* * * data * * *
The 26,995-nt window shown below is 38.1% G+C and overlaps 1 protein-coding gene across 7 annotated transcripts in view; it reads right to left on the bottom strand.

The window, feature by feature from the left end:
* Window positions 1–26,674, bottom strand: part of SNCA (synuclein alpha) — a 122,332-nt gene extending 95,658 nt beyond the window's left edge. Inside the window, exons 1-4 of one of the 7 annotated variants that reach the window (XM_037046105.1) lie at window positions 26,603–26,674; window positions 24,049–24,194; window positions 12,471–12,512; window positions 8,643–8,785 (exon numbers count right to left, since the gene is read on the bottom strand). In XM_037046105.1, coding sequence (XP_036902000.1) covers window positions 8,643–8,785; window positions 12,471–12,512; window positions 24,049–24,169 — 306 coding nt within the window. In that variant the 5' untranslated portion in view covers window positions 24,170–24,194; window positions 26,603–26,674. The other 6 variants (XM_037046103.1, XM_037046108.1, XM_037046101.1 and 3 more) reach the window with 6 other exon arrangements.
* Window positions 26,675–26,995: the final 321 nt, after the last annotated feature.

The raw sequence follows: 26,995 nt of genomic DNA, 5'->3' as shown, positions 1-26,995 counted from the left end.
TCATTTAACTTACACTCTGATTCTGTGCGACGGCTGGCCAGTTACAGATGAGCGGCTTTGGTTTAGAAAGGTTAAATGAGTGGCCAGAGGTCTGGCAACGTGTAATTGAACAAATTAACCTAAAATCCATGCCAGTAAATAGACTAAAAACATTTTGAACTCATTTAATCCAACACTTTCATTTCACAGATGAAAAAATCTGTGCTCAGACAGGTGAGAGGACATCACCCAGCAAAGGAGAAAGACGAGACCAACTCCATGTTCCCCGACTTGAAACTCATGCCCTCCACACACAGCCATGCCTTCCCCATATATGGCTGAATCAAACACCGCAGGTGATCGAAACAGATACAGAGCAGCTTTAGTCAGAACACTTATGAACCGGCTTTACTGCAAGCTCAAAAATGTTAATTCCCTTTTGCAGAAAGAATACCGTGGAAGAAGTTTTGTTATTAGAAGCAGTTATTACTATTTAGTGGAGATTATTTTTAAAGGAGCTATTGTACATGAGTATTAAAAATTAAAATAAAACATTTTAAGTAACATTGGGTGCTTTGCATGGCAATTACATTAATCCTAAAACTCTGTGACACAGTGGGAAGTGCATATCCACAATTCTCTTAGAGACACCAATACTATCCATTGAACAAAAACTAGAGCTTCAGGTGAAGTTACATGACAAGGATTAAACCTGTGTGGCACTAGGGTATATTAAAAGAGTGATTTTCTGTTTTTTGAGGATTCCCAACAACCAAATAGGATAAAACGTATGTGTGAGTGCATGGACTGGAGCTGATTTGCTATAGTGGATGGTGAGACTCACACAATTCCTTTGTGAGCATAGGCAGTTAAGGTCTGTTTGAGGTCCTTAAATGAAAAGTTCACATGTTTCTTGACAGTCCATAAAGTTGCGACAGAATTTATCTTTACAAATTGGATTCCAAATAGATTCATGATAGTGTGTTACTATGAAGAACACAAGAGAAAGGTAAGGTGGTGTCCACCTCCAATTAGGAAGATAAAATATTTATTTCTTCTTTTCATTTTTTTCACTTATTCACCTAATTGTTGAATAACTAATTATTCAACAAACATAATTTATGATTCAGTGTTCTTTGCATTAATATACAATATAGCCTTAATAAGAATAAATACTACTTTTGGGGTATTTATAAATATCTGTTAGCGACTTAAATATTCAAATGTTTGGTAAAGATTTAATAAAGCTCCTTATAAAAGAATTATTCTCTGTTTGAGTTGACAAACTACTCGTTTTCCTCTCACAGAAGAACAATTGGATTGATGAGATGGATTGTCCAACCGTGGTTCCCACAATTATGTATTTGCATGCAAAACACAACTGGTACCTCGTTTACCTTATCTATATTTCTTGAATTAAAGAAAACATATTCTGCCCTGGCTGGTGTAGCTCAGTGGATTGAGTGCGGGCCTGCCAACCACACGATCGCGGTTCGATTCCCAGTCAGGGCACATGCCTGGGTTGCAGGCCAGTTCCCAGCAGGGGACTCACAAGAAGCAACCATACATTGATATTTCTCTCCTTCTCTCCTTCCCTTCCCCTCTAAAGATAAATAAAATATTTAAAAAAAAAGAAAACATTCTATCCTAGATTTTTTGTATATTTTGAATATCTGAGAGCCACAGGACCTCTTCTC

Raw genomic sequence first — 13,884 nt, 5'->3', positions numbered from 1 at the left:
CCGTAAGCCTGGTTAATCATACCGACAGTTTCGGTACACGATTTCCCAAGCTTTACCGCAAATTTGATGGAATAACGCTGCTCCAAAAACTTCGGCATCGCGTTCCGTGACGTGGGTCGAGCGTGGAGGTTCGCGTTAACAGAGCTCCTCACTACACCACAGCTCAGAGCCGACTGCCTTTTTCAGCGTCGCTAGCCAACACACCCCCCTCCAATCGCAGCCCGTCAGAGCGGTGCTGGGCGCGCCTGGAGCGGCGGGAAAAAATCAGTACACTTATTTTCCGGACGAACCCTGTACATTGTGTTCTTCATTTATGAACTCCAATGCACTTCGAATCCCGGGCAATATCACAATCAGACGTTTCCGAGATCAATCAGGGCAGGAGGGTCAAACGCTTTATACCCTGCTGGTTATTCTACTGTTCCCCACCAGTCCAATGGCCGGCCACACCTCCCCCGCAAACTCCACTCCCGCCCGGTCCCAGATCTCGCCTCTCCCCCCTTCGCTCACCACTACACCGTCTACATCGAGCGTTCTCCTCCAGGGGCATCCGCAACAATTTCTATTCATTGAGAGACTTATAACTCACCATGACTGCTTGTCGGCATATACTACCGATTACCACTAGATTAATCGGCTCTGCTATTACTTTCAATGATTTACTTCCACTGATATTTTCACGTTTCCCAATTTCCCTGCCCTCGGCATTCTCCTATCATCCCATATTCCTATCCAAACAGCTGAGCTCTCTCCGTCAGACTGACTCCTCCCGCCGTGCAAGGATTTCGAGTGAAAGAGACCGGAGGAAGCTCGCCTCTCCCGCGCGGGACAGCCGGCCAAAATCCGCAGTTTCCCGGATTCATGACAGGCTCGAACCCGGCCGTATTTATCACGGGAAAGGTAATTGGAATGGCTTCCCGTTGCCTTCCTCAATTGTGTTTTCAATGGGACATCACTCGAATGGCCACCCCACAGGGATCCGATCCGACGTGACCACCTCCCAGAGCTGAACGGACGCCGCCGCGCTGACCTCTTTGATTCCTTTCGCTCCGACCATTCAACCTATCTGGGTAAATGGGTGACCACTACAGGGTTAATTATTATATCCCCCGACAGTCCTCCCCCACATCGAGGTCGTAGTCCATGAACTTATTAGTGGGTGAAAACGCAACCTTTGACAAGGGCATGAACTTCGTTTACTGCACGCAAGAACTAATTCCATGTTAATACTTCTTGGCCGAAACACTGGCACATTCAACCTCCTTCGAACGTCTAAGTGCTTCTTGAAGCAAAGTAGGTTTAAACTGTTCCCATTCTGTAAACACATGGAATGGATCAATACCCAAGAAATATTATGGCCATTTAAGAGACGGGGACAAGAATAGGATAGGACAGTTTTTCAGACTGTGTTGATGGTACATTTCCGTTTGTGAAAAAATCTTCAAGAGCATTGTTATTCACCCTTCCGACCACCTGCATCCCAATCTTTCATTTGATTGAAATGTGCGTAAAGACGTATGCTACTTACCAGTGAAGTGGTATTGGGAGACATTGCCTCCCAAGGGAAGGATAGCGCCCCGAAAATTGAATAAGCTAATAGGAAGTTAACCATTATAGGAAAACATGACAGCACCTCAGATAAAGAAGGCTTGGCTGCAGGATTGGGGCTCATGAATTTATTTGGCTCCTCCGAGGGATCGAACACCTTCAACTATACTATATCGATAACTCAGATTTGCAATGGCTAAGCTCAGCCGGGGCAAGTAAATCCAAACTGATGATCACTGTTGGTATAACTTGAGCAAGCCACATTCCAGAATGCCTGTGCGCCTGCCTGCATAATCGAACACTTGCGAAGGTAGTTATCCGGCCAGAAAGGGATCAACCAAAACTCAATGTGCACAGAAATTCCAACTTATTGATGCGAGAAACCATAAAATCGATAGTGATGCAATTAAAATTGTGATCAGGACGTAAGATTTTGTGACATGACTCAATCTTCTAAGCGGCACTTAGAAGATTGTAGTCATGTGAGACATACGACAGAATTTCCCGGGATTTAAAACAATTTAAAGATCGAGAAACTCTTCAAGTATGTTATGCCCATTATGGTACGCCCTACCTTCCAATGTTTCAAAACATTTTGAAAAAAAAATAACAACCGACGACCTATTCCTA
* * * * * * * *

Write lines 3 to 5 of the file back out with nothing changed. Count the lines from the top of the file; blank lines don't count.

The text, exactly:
* Window positions 1–26,674, bottom strand: part of SNCA (synuclein alpha) — a 122,332-nt gene extending 95,658 nt beyond the window's left edge. Inside the window, exons 1-4 of one of the 7 annotated variants that reach the window (XM_037046105.1) lie at window positions 26,603–26,674; window positions 24,049–24,194; window positions 12,471–12,512; window positions 8,643–8,785 (exon numbers count right to left, since the gene is read on the bottom strand). In XM_037046105.1, coding sequence (XP_036902000.1) covers window positions 8,643–8,785; window positions 12,471–12,512; window positions 24,049–24,169 — 306 coding nt within the window. In that variant the 5' untranslated portion in view covers window positions 24,170–24,194; window positions 26,603–26,674. The other 6 variants (XM_037046103.1, XM_037046108.1, XM_037046101.1 and 3 more) reach the window with 6 other exon arrangements.
* Window positions 26,675–26,995: the final 321 nt, after the last annotated feature.

The raw sequence follows: 26,995 nt of genomic DNA, 5'->3' as shown, positions 1-26,995 counted from the left end.